On Friday, the State Senate passed by a 21:16 margin an appropriation bill for $8 billion. The leadership claims it is for High Speed Rail, but that certainly is not the case.

Not a single Republican voted for the bill which needed 21 votes to pass. There are 25 Democrats in the State Senate. Four Democratic Senators, Alan Lowenthal, Joe Simitian, Mark DeSaulnier and Fran Pavley, had the will and guts to oppose the bill, leaving the other 21 Democrats with just enough votes to pass the bill.

Amazing as it may seem, these 4 Democrat Senators, all of whom had been active in committee work and were the few who knew the project well, all voted against bonds for the project. The other 21 Democrat Senators were led like sheep to approve spending money the state doesn’t have by Senators Steinberg and Mark Leno and Gov. Jerry Brown.

Talk about shady dealings. The appropriation bill was devised behind closed doors; no Republican was allowed to be involved; and the bill language was not released to anyone until late on July 3rd, giving little time for appropriate legislative consideration. Also kept private and not released until two days before the vote was a Legislative Counsel opinion on the legality of items in the business plan. Nonetheless, the Senate chose to ignore some of the findings.

Senators Leland Yee (San Francisco) and Noreen Evans (Santa Rosa) both said on Thursday they would vote against the appropriation. Yet both voted in favor of high-speed rail on Friday. Just what did Gov. Brown and the Senate leadership give these two Senators to persuade them to change their votes?

The Chair of the Authority board, Dan Richard, in conjunction with Senate leadership, has now repositioned what the Prop 1A voter-approved bond measure will fund. It’s no longer funding for high-speed rail, but rather underwrites “rail modernization” for old-style, low-speed passenger rail projects.

Prop 1A was passed in Nov 2008 by a 52.5% to 47.5% margin. It was presented to voters as a $33 billion project, which was to fund high-speed trains running on electrical power, speeding up to 220 mph, and being able to provide passengers a one-seat ride from San Francisco to Los Angeles in 2 hr and 40 minutes.

Four years later, we are looking at a project cost of between $68 and $80 billion to bring about train schedules that will take at least 3-1/2 hours for a non-stop San Francisco – Los Angeles trip and even longer for trains that make local stops in the San Joaquin Valley. Projected ticket prices have also risen compared to what voters were told.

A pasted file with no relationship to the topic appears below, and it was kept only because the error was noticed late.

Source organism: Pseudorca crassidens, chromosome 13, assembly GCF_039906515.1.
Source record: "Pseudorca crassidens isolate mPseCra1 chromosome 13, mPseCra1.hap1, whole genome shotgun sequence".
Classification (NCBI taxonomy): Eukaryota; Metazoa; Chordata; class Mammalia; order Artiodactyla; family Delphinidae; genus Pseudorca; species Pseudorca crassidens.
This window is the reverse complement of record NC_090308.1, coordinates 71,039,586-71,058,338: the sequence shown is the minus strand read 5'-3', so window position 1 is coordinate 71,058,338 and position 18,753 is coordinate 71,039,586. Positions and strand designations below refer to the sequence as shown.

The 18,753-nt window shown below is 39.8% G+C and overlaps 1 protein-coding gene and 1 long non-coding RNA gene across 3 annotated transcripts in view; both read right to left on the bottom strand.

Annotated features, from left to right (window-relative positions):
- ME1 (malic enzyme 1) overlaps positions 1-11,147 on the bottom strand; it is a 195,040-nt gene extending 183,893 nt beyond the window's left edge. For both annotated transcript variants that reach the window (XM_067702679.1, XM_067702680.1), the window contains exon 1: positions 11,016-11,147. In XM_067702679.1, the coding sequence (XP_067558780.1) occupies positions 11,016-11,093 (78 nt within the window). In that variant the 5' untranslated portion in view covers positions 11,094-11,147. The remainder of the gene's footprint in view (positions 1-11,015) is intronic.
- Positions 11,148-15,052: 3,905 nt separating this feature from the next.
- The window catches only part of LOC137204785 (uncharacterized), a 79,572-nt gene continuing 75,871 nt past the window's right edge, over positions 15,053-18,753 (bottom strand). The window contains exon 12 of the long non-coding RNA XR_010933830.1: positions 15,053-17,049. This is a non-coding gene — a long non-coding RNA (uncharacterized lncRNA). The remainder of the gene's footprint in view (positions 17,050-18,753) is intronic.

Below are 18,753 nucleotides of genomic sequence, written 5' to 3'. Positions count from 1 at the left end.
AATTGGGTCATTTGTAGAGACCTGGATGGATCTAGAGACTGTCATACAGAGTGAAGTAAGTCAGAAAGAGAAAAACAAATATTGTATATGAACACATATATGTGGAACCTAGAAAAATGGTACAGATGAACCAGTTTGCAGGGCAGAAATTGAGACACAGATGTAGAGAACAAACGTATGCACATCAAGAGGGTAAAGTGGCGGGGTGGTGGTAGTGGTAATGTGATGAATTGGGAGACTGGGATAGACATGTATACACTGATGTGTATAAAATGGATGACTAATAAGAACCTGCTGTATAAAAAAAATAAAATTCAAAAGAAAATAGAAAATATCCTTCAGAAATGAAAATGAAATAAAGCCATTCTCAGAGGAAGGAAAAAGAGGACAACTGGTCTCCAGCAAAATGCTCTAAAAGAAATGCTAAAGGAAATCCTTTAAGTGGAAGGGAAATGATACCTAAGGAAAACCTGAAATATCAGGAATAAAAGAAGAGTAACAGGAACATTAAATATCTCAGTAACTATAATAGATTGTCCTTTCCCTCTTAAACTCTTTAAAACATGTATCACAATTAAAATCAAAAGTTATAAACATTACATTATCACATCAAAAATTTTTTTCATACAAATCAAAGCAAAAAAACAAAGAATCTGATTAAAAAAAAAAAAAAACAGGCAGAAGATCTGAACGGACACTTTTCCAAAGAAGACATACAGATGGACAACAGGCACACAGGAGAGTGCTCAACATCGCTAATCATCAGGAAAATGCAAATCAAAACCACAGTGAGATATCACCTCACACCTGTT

The methods used to push the bill through on a holiday week, just before the legislature’s recess, would be illegal at the local or county level. Because of state-mandated measures like the Brown act, public notice of such actions well in advance of taking a vote are required. But the legislature seems to do anything they wish at whatever time they want. In this case the leadership shut out the public and effectively shut out almost all legislative opposition as well.

The high-speed rail project has become unpopular with the voters. Opposition along different parts of the line, especially in the Central Valley, is huge. A Field poll shows that statewide about 60% of the voters want it stopped.

The core part of the appropriation, almost $6 billion of the $8 billion, is to fund a 130-mile stretch of tracks in the low ridership area of the Central Valley. These tracks will have neither electrical power nor Positive Train Control and other systems, all of which are needed for a 200 mph train.

Senator Simitian, a Democrat and a long supporter of high-speed rail, in his remarks stating why the appropriation for this project should be voted down, ended with:

“Regrettably, the only conclusion I can come to today is that this is the wrong plan in the wrong place at the wrong time. And I will be a ‘no’ vote.”

The Senate failed by one vote to defeat the bill.

Funding to pay the interest on high-speed rail bonds will come from the general fund, and there is only so much in the state’s treasury to go around. Hence, California’s education system and other programs more deserving of support are now at an even greater risk of being stripped of revenues in the future.

California’s high-speed rail battle will now be fought outside of our legislative chambers. A re-vote is justified as polls now say a majority of the public would pull the plug on high-speed rail if given the chance. The legislature should immediately draft and pass a proposition for this November’s ballot, which would give the voters of California a chance to either reject or affirm going ahead with this project.